A mouse study concludes color-detecting cones in the eye and a subset of neurons in the brain’s thalamus are why green light exposure has an analgesic effect.
An abstract stained-glass portrait of a woman with an image of an eye representing the brain
Through the Looking Glass: Aging, Inflammation, and Gut Rejuvenation
Iris Kulbatski, PhD | 4 min read
Renewing the aging gut microbiome holds promise for preventing inflammatory brain and eye degeneration.
Microglia stained black
Opinion: Harnessing Microglia Cells to Stave Off Neurodegeneration
Kristine Zengeler, The Conversation | Dec 8, 2022 | 5 min read
Dialing up the activity of a protein called SYK in the brain’s “janitors” could provide an avenue to treat Alzheimer’s and other neurodegenerative diseases.
woman entering MRI machine on platform
Researchers Report Decoding Thoughts from fMRI Data
Grace van Deelen | Oct 20, 2022 | 5 min read
A method appears to be the first to noninvasively reconstruct language from brain activity.
A person holding a section of his face and looking in to his brain through a magnifying glass stock illustration
Science Philosophy in a Flash - A Look at Aging Through Young Eyes 
Iris Kulbatski, PhD | 1 min read
Aimée Parker shares how her childlike curiosity and collaborative spirit motivate her scientific pursuits.
A cross-section of a mouse hypothalamus, where cells of the arcuate nucleus are shown in bright green at the bottom.
Methylation in Young Brains May Be Key to Obesity: Mouse Study
Alejandra Manjarrez, PhD | Oct 19, 2022 | 4 min read
Epigenetic events, such as methylation, during early brain development in mice occur in genomic regions associated with BMI in humans, according to a new study.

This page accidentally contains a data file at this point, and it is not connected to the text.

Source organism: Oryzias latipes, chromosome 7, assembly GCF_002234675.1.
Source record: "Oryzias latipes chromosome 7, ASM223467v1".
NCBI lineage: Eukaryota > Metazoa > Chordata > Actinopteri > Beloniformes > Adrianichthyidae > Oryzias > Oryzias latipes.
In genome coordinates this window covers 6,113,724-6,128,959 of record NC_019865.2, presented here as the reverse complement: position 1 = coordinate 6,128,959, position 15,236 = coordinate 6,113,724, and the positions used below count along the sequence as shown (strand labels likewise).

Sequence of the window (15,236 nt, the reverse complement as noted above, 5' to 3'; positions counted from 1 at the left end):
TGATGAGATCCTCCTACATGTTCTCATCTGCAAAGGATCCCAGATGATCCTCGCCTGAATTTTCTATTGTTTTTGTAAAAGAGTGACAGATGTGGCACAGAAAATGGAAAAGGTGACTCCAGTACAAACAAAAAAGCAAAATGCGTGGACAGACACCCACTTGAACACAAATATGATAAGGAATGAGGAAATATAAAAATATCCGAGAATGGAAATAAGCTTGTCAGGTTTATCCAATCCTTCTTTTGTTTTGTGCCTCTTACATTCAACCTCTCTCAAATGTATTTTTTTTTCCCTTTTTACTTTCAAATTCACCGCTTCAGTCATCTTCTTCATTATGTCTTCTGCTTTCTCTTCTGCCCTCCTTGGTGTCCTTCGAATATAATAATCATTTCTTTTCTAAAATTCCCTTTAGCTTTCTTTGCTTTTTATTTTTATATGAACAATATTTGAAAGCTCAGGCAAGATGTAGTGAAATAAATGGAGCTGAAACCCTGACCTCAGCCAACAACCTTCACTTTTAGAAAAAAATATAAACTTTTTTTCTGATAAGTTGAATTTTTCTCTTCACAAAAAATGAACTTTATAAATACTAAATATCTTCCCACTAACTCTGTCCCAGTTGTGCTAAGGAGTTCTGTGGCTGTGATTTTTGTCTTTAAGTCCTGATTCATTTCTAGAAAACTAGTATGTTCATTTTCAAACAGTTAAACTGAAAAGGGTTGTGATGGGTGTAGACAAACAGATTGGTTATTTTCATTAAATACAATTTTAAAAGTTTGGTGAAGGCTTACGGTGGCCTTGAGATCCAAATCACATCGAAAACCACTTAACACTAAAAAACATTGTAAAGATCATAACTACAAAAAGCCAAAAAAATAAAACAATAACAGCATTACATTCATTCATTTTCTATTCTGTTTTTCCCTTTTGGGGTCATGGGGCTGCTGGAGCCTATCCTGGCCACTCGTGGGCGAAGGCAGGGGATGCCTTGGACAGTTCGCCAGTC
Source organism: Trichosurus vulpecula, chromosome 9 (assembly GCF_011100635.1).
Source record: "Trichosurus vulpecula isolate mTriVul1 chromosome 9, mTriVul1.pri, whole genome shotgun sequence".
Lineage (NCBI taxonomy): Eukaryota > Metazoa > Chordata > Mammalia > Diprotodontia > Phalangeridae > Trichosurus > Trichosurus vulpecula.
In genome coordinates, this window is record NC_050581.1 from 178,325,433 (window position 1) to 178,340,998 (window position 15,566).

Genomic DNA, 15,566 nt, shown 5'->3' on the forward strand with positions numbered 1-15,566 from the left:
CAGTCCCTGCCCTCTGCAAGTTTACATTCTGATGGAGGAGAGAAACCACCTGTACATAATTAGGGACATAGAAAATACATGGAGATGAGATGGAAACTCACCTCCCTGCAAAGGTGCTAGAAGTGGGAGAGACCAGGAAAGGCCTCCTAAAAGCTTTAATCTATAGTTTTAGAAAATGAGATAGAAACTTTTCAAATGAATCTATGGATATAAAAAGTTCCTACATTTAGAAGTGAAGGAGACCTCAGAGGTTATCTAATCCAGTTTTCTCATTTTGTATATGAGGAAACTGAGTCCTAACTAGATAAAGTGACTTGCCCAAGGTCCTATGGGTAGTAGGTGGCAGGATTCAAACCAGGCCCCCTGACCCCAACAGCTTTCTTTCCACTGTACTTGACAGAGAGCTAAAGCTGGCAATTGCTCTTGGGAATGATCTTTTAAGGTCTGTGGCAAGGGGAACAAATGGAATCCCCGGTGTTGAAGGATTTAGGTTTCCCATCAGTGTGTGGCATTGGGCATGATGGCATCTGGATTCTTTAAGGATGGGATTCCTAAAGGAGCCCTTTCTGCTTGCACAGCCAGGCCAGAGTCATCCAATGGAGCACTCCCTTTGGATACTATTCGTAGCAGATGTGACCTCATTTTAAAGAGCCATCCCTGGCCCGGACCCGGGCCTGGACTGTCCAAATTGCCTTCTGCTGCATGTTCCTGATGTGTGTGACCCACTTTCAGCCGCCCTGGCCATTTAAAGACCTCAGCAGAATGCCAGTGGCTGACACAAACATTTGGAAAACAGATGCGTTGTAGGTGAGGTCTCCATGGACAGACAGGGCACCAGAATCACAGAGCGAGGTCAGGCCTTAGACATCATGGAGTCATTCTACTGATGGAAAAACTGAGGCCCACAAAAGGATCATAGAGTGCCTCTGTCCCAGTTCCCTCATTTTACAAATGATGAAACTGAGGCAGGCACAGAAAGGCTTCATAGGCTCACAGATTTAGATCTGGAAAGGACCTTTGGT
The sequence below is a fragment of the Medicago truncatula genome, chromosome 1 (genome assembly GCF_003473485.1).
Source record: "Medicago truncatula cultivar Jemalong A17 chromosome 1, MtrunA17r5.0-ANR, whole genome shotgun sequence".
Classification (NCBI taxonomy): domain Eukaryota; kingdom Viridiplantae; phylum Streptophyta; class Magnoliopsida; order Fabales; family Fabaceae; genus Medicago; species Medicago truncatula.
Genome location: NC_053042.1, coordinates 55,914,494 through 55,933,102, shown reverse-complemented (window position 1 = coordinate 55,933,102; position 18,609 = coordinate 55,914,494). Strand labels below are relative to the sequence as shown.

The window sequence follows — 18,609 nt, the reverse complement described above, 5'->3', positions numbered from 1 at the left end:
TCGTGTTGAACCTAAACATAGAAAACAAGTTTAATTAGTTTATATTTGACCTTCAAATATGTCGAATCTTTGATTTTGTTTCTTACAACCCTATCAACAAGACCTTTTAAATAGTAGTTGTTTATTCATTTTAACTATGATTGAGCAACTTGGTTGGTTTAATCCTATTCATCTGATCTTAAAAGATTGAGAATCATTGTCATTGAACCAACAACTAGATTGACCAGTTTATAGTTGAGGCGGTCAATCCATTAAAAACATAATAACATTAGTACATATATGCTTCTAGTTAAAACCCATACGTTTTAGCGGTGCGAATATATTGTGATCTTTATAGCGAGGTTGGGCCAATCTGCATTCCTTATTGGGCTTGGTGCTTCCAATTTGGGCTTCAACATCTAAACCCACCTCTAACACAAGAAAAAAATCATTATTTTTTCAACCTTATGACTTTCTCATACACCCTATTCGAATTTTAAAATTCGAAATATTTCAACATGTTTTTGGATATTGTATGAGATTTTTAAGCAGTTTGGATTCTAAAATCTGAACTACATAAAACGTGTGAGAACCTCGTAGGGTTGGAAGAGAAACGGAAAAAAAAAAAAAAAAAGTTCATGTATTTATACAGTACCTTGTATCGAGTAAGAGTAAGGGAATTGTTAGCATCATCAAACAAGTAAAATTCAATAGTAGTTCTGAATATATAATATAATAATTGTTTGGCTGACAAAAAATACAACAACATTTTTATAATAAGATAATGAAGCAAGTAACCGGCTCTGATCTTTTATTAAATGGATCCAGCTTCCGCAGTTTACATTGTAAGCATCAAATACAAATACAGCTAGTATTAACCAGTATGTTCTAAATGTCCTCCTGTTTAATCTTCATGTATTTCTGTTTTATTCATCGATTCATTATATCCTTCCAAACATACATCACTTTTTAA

Drawing of a mouse scratching itself after watching a video of a different mouse scratching itself.
Specialized Brain Circuit Makes Mice Itchy When They See Others Scratch
Dan Robitzski | Oct 12, 2022 | 4 min read
A previously undetected pathway in the mouse brain bypasses the visual cortex to directly activate contagious itch.
Learn about hot topics in organoid research
Next-Level Organoids
The Scientist Creative Services Team | 1 min read
Researchers use organoid cultures in unique ways to study health and disease.
outline of a brain slice with white patch surrounded by teal
Astrocytes Feed Glioblastoma, Promoting Tumor Growth: Mouse Study
Patience Asanga | Oct 5, 2022 | 3 min read
Starving glioblastoma tumors of the cholesterol made by astrocytes could suppress brain cancer progression.
Blue Whales - Sri Lanka April 2012
The Evolutionary Shaping of Modern Whales
Connor Lynch | Oct 3, 2022 | 4 min read
A survey of more than 200 whale skulls has unveiled bursts of evolution over the past 50 million years.
The Mosaic Brain
Sejal Davla, PhD | 1 min read
How somatic mutations cause brain diseases
A mouse brain showing activated neurons (white) in the brainstem 3 hours after LPS injection.
Research Pinpoints the Neurons Behind Feeling Sick
James M. Gaines | Sep 23, 2022 | 5 min read
Specific neurons in the brainstem control sickness behaviors not directly caused by a pathogen, such as tiredness and lack of appetite, a mouse study finds.